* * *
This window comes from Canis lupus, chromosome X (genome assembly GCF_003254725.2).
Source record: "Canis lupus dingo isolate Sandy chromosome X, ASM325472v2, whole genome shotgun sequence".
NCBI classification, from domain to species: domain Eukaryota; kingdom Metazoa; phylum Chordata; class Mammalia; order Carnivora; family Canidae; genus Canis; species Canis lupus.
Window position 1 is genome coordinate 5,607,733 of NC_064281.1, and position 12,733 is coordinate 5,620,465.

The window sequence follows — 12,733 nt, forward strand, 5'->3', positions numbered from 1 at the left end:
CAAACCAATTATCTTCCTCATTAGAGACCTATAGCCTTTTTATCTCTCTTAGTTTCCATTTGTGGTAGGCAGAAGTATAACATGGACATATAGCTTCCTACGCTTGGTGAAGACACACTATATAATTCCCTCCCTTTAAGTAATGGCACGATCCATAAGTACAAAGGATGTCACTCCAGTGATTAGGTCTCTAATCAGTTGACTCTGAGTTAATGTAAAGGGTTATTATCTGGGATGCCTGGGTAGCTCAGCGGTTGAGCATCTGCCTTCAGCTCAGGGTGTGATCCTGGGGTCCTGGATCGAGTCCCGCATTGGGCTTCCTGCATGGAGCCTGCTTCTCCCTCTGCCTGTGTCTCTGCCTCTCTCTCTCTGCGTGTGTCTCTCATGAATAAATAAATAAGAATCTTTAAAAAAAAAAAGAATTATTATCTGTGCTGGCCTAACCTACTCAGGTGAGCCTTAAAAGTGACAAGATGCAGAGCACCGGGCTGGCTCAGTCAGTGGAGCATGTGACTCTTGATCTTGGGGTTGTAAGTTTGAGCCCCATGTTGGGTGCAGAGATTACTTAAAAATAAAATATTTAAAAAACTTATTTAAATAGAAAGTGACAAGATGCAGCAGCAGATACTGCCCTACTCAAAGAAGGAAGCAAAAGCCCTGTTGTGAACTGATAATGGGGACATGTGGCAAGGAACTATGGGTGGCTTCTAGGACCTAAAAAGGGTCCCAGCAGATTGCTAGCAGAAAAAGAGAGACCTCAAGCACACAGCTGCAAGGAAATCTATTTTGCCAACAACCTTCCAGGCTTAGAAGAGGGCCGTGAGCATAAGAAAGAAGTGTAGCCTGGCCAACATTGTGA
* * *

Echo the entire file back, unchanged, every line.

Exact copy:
This window comes from Canis lupus, chromosome X (genome assembly GCF_003254725.2).
Source record: "Canis lupus dingo isolate Sandy chromosome X, ASM325472v2, whole genome shotgun sequence".
NCBI classification, from domain to species: domain Eukaryota; kingdom Metazoa; phylum Chordata; class Mammalia; order Carnivora; family Canidae; genus Canis; species Canis lupus.
Window position 1 is genome coordinate 5,607,733 of NC_064281.1, and position 12,733 is coordinate 5,620,465.

The window sequence follows — 12,733 nt, forward strand, 5'->3', positions numbered from 1 at the left end:
CAAACCAATTATCTTCCTCATTAGAGACCTATAGCCTTTTTATCTCTCTTAGTTTCCATTTGTGGTAGGCAGAAGTATAACATGGACATATAGCTTCCTACGCTTGGTGAAGACACACTATATAATTCCCTCCCTTTAAGTAATGGCACGATCCATAAGTACAAAGGATGTCACTCCAGTGATTAGGTCTCTAATCAGTTGACTCTGAGTTAATGTAAAGGGTTATTATCTGGGATGCCTGGGTAGCTCAGCGGTTGAGCATCTGCCTTCAGCTCAGGGTGTGATCCTGGGGTCCTGGATCGAGTCCCGCATTGGGCTTCCTGCATGGAGCCTGCTTCTCCCTCTGCCTGTGTCTCTGCCTCTCTCTCTCTGCGTGTGTCTCTCATGAATAAATAAATAAGAATCTTTAAAAAAAAAAAGAATTATTATCTGTGCTGGCCTAACCTACTCAGGTGAGCCTTAAAAGTGACAAGATGCAGAGCACCGGGCTGGCTCAGTCAGTGGAGCATGTGACTCTTGATCTTGGGGTTGTAAGTTTGAGCCCCATGTTGGGTGCAGAGATTACTTAAAAATAAAATATTTAAAAAACTTATTTAAATAGAAAGTGACAAGATGCAGCAGCAGATACTGCCCTACTCAAAGAAGGAAGCAAAAGCCCTGTTGTGAACTGATAATGGGGACATGTGGCAAGGAACTATGGGTGGCTTCTAGGACCTAAAAAGGGTCCCAGCAGATTGCTAGCAGAAAAAGAGAGACCTCAAGCACACAGCTGCAAGGAAATCTATTTTGCCAACAACCTTCCAGGCTTAGAAGAGGGCCGTGAGCATAAGAAAGAAGTGTAGCCTGGCCAACATTGTGA